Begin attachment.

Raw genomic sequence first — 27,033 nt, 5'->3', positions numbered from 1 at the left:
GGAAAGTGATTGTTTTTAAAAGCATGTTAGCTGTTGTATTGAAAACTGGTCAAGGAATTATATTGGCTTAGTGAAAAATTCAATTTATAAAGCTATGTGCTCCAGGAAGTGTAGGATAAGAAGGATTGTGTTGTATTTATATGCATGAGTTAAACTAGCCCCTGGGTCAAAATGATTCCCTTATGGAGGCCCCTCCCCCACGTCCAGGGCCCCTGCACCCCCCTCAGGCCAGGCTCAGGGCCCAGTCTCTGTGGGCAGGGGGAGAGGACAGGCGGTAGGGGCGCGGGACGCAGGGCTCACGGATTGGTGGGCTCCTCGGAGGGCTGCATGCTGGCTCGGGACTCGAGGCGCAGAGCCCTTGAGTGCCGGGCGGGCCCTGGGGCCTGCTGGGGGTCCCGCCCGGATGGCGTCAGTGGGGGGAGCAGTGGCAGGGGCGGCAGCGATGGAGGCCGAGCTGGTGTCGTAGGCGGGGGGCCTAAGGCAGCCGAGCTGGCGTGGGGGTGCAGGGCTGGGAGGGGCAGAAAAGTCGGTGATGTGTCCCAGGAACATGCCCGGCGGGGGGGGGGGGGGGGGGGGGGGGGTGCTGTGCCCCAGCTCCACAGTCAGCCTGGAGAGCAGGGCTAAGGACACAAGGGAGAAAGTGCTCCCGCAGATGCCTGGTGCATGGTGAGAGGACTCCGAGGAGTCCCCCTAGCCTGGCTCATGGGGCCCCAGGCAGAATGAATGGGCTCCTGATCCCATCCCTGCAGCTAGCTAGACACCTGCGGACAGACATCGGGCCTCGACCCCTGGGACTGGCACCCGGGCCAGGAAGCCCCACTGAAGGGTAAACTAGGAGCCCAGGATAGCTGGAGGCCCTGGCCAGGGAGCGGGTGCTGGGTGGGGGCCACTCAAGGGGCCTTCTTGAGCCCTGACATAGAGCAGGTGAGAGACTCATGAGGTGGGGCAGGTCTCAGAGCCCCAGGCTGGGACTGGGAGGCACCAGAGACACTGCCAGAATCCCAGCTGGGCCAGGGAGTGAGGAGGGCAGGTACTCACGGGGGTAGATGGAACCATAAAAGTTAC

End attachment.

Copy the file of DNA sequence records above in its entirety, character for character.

Raw genomic sequence first — 27,033 nt, 5'->3', positions numbered from 1 at the left:
GGAAAGTGATTGTTTTTAAAAGCATGTTAGCTGTTGTATTGAAAACTGGTCAAGGAATTATATTGGCTTAGTGAAAAATTCAATTTATAAAGCTATGTGCTCCAGGAAGTGTAGGATAAGAAGGATTGTGTTGTATTTATATGCATGAGTTAAACTAGCCCCTGGGTCAAAATGATTCCCTTATGGAGGCCCCTCCCCCACGTCCAGGGCCCCTGCACCCCCCTCAGGCCAGGCTCAGGGCCCAGTCTCTGTGGGCAGGGGGAGAGGACAGGCGGTAGGGGCGCGGGACGCAGGGCTCACGGATTGGTGGGCTCCTCGGAGGGCTGCATGCTGGCTCGGGACTCGAGGCGCAGAGCCCTTGAGTGCCGGGCGGGCCCTGGGGCCTGCTGGGGGTCCCGCCCGGATGGCGTCAGTGGGGGGAGCAGTGGCAGGGGCGGCAGCGATGGAGGCCGAGCTGGTGTCGTAGGCGGGGGGCCTAAGGCAGCCGAGCTGGCGTGGGGGTGCAGGGCTGGGAGGGGCAGAAAAGTCGGTGATGTGTCCCAGGAACATGCCCGGCGGGGGGGGGGGGGGGGGGGGGGGGGTGCTGTGCCCCAGCTCCACAGTCAGCCTGGAGAGCAGGGCTAAGGACACAAGGGAGAAAGTGCTCCCGCAGATGCCTGGTGCATGGTGAGAGGACTCCGAGGAGTCCCCCTAGCCTGGCTCATGGGGCCCCAGGCAGAATGAATGGGCTCCTGATCCCATCCCTGCAGCTAGCTAGACACCTGCGGACAGACATCGGGCCTCGACCCCTGGGACTGGCACCCGGGCCAGGAAGCCCCACTGAAGGGTAAACTAGGAGCCCAGGATAGCTGGAGGCCCTGGCCAGGGAGCGGGTGCTGGGTGGGGGCCACTCAAGGGGCCTTCTTGAGCCCTGACATAGAGCAGGTGAGAGACTCATGAGGTGGGGCAGGTCTCAGAGCCCCAGGCTGGGACTGGGAGGCACCAGAGACACTGCCAGAATCCCAGCTGGGCCAGGGAGTGAGGAGGGCAGGTACTCACGGGGGTAGATGGAACCATAAAAGTTAC